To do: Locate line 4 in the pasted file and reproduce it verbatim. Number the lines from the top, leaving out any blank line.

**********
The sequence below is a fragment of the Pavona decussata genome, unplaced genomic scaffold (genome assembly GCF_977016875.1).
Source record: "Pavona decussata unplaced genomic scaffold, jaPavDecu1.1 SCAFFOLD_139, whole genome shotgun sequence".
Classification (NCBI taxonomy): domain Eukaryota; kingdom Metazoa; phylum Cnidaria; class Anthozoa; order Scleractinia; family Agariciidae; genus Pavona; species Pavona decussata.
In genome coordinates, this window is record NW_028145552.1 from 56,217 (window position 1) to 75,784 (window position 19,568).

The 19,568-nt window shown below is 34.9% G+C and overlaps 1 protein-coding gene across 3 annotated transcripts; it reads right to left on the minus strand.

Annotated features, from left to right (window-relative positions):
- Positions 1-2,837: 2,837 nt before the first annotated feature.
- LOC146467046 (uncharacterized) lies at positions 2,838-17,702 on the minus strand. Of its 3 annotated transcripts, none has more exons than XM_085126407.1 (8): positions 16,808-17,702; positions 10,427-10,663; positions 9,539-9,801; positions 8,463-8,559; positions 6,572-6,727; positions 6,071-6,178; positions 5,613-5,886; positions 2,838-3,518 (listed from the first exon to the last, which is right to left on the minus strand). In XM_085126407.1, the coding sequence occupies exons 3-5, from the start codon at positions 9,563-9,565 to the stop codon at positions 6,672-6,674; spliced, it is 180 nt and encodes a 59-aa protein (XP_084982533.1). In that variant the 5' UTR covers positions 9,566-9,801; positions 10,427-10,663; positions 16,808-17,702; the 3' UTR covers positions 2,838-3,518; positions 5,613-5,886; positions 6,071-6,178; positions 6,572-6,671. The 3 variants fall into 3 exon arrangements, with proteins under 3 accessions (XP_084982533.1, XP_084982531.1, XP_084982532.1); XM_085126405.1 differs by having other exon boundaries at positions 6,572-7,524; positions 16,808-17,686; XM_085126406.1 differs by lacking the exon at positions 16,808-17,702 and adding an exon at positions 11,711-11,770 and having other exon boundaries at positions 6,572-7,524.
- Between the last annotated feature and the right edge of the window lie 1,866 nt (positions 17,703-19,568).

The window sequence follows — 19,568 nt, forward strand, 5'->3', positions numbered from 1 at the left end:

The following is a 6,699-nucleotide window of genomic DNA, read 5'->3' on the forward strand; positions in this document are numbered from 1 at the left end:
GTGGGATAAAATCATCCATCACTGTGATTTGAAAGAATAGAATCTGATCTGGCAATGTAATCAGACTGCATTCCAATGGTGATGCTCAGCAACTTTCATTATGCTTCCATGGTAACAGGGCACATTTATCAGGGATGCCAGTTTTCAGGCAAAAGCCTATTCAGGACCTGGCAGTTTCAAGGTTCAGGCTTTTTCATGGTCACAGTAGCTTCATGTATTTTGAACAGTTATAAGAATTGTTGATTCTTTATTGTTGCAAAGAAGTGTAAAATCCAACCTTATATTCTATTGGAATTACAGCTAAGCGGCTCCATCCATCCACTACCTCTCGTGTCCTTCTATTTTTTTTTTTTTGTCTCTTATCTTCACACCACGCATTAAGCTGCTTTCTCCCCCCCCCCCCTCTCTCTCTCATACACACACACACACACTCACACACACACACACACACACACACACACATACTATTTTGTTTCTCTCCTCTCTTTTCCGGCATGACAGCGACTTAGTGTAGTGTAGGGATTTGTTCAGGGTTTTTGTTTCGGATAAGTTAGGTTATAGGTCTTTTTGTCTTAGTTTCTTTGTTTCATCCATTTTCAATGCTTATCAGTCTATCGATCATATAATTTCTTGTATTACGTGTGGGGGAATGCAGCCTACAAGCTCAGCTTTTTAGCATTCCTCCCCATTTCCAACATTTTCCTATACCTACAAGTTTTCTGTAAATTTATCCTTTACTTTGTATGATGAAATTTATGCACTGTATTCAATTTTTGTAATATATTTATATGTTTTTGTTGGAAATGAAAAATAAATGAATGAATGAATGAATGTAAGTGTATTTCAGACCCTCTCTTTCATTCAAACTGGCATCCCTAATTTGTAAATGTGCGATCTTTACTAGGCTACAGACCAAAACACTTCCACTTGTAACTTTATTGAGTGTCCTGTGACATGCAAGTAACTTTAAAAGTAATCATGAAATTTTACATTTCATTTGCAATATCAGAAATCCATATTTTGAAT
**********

In genome coordinates, this window is record NW_028145552.1 from 56,217 (window position 1) to 75,784 (window position 19,568).